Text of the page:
c1948 Velocette Mac 350cc Motorcycle
|Engine||Single cylinder, 349cc|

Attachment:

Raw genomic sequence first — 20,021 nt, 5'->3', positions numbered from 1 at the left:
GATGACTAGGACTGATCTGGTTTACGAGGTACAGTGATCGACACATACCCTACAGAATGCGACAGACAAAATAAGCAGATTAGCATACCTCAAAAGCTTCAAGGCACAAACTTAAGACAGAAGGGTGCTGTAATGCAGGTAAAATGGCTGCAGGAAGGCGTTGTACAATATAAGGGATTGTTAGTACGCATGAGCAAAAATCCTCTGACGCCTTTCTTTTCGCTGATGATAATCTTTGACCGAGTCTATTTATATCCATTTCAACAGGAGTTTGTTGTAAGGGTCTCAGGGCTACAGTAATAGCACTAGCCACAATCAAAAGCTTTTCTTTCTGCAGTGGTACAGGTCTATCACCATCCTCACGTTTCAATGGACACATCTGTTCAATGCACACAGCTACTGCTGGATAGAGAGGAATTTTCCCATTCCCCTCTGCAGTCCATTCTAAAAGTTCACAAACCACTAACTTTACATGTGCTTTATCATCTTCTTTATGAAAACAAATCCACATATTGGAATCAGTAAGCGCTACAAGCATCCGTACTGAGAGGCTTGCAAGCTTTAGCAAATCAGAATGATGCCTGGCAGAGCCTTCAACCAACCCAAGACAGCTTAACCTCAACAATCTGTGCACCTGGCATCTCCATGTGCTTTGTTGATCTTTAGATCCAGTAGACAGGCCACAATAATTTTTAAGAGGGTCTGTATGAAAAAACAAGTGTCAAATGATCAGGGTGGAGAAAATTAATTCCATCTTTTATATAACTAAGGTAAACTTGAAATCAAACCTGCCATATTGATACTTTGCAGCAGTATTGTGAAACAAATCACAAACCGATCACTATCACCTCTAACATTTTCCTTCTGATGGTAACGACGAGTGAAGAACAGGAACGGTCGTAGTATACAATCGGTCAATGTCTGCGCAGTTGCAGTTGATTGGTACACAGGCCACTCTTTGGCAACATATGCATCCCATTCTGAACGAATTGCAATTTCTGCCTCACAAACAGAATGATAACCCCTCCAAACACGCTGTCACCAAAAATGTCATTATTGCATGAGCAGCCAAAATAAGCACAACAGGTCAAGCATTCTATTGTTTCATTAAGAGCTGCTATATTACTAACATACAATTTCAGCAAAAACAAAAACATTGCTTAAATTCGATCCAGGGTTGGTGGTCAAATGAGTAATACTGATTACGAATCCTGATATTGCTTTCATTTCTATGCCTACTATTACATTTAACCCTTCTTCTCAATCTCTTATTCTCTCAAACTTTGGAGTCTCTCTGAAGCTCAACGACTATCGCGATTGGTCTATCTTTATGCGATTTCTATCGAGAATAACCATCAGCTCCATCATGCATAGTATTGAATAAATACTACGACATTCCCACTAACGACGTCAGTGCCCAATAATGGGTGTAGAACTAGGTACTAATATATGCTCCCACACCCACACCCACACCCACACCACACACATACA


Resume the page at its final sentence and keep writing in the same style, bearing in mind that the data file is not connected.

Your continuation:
Established by John Taylor and his sons in Birmingham, the Veloce Motor Company Ltd of Birmingham established a reputation for building high quality, innovative bikes from its inception in 1908, launching its first two-stroke model, the 206cc Velocette, in 1913. While the firm made its name with a series of exotic overhead camshaft bikes, winning a string of TTs in the 1920s and taking first place at the 1930 Manx Grand Prix, Velocette models also catered for more modest pockets with their pretty 350 singles. Surprisingly torquey and lacking in vibration, the frame designed by Australian Phil Irving gave a safe and pleasant ride and their appearance hardly changed from the early 1930s to their demise in the early 1970s. The M-series Velocettes began with the 248cc MOV in 1933 and was soon followed by the larger MAC, offering 120 km/h from its 349cc high-camshaft pushrod engine. Equipped with short rocker arms to reduce vibration, the MAC soon became a firm favourite as a smooth, straightforward, slimline, single-cylinder tourer. Having seen service during the Second World War (around 11,000 of these suitably modified ‘WD’ models were ultimately supplied to the Ministry of Defence), the MAC continued in production post-war, suitably updated and improved, for some years. Indeed, the Springer version launched in 1953 survived as late as 1960. Today these early Velocettes enjoy a loyal following around the world, with plenty of support from local clubs and specialists.